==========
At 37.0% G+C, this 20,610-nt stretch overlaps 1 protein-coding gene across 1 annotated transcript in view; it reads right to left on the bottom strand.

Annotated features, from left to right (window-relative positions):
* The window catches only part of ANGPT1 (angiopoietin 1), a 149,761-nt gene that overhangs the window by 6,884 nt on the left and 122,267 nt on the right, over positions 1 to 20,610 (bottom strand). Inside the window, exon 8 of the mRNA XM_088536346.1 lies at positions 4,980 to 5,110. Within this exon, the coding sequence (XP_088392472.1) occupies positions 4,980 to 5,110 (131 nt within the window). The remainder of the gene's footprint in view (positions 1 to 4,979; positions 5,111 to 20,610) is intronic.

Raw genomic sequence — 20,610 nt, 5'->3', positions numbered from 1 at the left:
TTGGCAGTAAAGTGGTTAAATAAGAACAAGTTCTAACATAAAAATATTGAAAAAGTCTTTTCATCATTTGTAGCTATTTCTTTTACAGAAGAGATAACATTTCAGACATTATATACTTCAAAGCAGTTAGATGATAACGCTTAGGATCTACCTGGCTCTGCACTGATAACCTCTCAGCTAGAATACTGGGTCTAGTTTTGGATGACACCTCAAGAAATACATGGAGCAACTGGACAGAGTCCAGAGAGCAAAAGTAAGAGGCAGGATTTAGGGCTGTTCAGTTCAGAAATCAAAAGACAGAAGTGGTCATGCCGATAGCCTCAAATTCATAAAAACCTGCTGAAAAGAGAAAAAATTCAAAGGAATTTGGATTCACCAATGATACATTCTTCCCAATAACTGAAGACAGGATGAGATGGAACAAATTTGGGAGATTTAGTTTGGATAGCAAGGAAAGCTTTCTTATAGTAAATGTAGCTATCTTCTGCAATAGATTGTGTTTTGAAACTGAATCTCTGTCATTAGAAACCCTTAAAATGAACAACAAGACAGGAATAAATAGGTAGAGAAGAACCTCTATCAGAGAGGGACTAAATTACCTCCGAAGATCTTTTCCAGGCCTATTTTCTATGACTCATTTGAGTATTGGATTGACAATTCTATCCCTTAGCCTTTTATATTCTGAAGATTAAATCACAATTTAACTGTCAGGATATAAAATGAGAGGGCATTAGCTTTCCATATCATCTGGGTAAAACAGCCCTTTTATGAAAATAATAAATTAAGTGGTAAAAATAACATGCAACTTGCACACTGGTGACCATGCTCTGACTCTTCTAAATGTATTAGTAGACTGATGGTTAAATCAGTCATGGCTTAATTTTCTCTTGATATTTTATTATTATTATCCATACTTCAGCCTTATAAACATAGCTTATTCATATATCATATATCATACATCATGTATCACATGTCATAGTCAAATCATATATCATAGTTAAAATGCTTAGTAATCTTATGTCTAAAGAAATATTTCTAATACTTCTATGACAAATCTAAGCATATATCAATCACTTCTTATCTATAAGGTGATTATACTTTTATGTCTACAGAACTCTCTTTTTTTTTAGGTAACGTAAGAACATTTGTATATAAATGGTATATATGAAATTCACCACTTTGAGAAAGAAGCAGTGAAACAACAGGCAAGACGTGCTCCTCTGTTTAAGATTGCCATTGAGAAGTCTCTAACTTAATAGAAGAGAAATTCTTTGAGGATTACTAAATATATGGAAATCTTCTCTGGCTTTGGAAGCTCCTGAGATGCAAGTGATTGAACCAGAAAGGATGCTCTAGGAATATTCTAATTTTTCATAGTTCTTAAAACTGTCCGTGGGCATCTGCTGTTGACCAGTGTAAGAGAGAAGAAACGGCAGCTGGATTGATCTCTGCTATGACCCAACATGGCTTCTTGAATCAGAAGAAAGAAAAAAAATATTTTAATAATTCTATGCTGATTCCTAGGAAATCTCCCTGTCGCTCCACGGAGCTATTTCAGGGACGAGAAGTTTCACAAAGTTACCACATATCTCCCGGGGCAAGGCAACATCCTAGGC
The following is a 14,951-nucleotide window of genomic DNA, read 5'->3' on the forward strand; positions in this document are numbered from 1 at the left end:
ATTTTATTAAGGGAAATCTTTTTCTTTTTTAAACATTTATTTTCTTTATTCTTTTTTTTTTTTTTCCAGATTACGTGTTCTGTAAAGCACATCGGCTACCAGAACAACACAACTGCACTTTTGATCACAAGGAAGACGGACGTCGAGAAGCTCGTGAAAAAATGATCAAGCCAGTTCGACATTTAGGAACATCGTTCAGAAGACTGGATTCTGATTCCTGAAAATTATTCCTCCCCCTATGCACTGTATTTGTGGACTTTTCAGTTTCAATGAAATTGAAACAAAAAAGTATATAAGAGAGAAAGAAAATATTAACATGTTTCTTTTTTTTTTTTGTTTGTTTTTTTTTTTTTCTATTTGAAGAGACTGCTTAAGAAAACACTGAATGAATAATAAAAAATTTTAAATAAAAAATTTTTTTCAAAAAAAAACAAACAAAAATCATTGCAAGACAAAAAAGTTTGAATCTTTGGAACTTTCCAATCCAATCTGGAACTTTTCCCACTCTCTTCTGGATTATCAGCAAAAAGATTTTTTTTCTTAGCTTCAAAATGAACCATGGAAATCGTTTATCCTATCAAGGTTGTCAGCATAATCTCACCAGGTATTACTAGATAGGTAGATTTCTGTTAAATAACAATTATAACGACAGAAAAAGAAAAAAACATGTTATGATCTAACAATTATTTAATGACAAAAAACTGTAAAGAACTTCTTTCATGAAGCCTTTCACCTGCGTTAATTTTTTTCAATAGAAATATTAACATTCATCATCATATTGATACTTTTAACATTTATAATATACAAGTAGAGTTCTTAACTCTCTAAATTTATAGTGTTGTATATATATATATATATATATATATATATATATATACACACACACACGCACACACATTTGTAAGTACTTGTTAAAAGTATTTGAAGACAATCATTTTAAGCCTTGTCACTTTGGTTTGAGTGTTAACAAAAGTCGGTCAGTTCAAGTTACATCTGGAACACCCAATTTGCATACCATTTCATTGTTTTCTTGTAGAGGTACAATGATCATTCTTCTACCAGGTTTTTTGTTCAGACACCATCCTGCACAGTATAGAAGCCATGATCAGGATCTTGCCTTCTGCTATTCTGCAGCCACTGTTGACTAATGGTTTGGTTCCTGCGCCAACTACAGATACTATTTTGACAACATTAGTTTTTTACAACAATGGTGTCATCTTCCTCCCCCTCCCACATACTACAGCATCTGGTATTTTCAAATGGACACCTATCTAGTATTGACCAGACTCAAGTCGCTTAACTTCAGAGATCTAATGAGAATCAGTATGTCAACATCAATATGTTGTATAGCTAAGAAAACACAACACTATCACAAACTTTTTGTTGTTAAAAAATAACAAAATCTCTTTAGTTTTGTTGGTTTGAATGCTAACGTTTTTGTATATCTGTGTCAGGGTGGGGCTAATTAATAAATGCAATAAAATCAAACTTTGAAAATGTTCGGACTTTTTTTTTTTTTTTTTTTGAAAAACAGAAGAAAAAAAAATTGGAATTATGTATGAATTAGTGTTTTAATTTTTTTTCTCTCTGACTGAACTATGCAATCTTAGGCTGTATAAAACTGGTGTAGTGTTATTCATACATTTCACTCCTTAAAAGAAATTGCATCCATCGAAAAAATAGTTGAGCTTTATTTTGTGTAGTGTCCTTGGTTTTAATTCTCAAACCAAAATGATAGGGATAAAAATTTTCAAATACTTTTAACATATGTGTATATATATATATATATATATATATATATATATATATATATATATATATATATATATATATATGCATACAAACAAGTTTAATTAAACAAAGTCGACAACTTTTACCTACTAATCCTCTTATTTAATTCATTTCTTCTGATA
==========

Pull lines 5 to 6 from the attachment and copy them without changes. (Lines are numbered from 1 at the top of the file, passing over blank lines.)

TTGGCAGTAAAGTGGTTAAATAAGAACAAGTTCTAACATAAAAATATTGAAAAAGTCTTTTCATCATTTGTAGCTATTTCTTTTACAGAAGAGATAACATTTCAGACATTATATACTTCAAAGCAGTTAGATGATAACGCTTAGGATCTACCTGGCTCTGCACTGATAACCTCTCAGCTAGAATACTGGGTCTAGTTTTGGATGACACCTCAAGAAATACATGGAGCAACTGGACAGAGTCCAGAGAGCAAAAGTAAGAGGCAGGATTTAGGGCTGTTCAGTTCAGAAATCAAAAGACAGAAGTGGTCATGCCGATAGCCTCAAATTCATAAAAACCTGCTGAAAAGAGAAAAAATTCAAAGGAATTTGGATTCACCAATGATACATTCTTCCCAATAACTGAAGACAGGATGAGATGGAACAAATTTGGGAGATTTAGTTTGGATAGCAAGGAAAGCTTTCTTATAGTAAATGTAGCTATCTTCTGCAATAGATTGTGTTTTGAAACTGAATCTCTGTCATTAGAAACCCTTAAAATGAACAACAAGACAGGAATAAATAGGTAGAGAAGAACCTCTATCAGAGAGGGACTAAATTACCTCCGAAGATCTTTTCCAGGCCTATTTTCTATGACTCATTTGAGTATTGGATTGACAATTCTATCCCTTAGCCTTTTATATTCTGAAGATTAAATCACAATTTAACTGTCAGGATATAAAATGAGAGGGCATTAGCTTTCCATATCATCTGGGTAAAACAGCCCTTTTATGAAAATAATAAATTAAGTGGTAAAAATAACATGCAACTTGCACACTGGTGACCATGCTCTGACTCTTCTAAATGTATTAGTAGACTGATGGTTAAATCAGTCATGGCTTAATTTTCTCTTGATATTTTATTATTATTATCCATACTTCAGCCTTATAAACATAGCTTATTCATATATCATATATCATACATCATGTATCACATGTCATAGTCAAATCATATATCATAGTTAAAATGCTTAGTAATCTTATGTCTAAAGAAATATTTCTAATACTTCTATGACAAATCTAAGCATATATCAATCACTTCTTATCTATAAGGTGATTATACTTTTATGTCTACAGAACTCTCTTTTTTTTTAGGTAACGTAAGAACATTTGTATATAAATGGTATATATGAAATTCACCACTTTGAGAAAGAAGCAGTGAAACAACAGGCAAGACGTGCTCCTCTGTTTAAGATTGCCATTGAGAAGTCTCTAACTTAATAGAAGAGAAATTCTTTGAGGATTACTAAATATATGGAAATCTTCTCTGGCTTTGGAAGCTCCTGAGATGCAAGTGATTGAACCAGAAAGGATGCTCTAGGAATATTCTAATTTTTCATAGTTCTTAAAACTGTCCGTGGGCATCTGCTGTTGACCAGTGTAAGAGAGAAGAAACGGCAGCTGGATTGATCTCTGCTATGACCCAACATGGCTTCTTGAATCAGAAGAAAGAAAAAAAATATTTTAATAATTCTATGCTGATTCCTAGGAAATCTCCCTGTCGCTCCACGGAGCTATTTCAGGGACGAGAAGTTTCACAAAGTTACCACATATCTCCCGGGGCAAGGCAACATCCTAGGC
The following is a 14,951-nucleotide window of genomic DNA, read 5'->3' on the forward strand; positions in this document are numbered from 1 at the left end: